Sajal Roy from Anjali Investment ensures that his clients are in touch
with the latest developments in the financial world.
Sajal Roy, an MBA, was working for a Kolkata-based
broking company where his selling skills earned the admiration of sub-brokers.
In 1997, he decided to venture out on his own and started Anjali Investment and
Consultants along with 50 sub-brokers from his previous organisation.
“During 1997, FDs, RBI bonds and UTI products were very
popular among investors. While working for the broking company in the heart of
Kolkata’s corporate hub, Dalhousie, I mastered the art of selling FDs to
corporate houses and retail customers,” says Sajal.
In subsequent years, Sajal rapidly expanded his business.
He started aggressively selling mutual funds in 2003, when he received a commemorative award from Franklin
Templeton for high fund mobilisation.
Sajal was surprised when the AMC announced his name. “The
award was a morale booster. I started pitching mutual funds even more
aggressively after the recognition,” he says.
His assets under advisory have moved from Rs 2 crore
in 2003 to around Rs 77 crore now. Initially, Sajal only had 20 clients, but he
managed to add 400 clients through referrals. Sajal says that Anjali Investment
got a real boost in 2005 when he managed to rope in HNIs and a few leading corporates,
each of whom invested around Rs 10 lakh to Rs 5 crore. He has 70% retail
investors, 20% HNIs and 10% from the corporate sector among his current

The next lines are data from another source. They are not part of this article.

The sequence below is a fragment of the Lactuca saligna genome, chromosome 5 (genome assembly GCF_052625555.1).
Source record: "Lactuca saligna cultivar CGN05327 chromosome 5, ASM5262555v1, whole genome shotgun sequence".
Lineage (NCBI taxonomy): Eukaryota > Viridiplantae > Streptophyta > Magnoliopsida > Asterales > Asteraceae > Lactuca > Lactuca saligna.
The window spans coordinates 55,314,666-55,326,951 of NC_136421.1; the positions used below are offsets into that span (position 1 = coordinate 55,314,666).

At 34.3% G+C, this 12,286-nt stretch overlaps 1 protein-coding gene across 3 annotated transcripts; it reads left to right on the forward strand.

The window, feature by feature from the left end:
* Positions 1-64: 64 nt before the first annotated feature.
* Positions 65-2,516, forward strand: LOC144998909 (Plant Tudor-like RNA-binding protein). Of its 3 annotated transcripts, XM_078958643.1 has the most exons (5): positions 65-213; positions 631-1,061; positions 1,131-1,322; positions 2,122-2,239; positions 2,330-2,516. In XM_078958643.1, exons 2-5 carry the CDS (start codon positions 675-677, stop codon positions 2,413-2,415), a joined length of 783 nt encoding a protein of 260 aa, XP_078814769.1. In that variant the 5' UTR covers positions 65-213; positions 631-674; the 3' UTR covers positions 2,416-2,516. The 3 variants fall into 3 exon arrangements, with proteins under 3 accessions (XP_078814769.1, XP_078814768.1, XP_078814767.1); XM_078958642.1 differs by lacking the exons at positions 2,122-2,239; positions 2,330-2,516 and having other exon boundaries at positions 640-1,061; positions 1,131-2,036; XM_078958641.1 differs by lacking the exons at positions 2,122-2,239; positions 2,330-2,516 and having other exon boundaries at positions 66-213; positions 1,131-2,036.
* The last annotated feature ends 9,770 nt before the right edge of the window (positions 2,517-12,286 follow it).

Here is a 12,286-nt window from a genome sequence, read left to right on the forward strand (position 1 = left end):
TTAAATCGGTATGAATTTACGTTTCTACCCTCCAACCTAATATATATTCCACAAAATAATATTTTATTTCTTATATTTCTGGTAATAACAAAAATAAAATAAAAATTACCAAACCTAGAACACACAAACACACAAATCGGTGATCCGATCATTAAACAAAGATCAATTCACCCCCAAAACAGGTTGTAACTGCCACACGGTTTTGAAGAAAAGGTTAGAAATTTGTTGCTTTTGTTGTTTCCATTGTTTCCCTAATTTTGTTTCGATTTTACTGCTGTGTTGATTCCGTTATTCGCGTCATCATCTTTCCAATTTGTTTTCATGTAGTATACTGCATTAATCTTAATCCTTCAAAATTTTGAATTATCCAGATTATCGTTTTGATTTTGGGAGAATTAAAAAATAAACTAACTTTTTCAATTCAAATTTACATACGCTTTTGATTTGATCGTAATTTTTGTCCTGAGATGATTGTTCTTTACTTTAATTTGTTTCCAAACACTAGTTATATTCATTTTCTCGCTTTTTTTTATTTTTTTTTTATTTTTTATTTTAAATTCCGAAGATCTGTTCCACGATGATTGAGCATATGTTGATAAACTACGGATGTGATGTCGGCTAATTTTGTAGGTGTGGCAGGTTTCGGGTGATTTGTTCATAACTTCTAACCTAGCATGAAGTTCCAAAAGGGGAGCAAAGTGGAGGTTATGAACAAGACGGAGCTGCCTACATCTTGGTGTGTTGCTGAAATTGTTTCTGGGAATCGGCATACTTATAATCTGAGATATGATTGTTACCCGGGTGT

Recipe for Success
Sajal ensures that he thoroughly understands a
client’s requirements and financial goals. Only after that does he formulate an
investment plan. Sajal spends quality time with his clients and shares numerous
anecdotes with them on various facets of investment planning. He ensures that
his clients are well-informed, and he sends them regular updates on the
financial industry. Sajal is also a columnist for various Bengali newspapers. He
tries to spread financial literacy through his columns.
Words of Wisdom
Sajal has three guiding principles:
1) The age of an investor should determine the
risk-taking ability and the subsequent investment exposure to debt and equity.
2) Investments should be diversified across asset classes.
3) One should always keep liquidity requirements in mind
while planning for long-term goals.
Sajal feeds his passion for the markets by reading
extensively. “Whenever analysts predict a bull or bear run, the market moves in
the opposite direction,” he quips.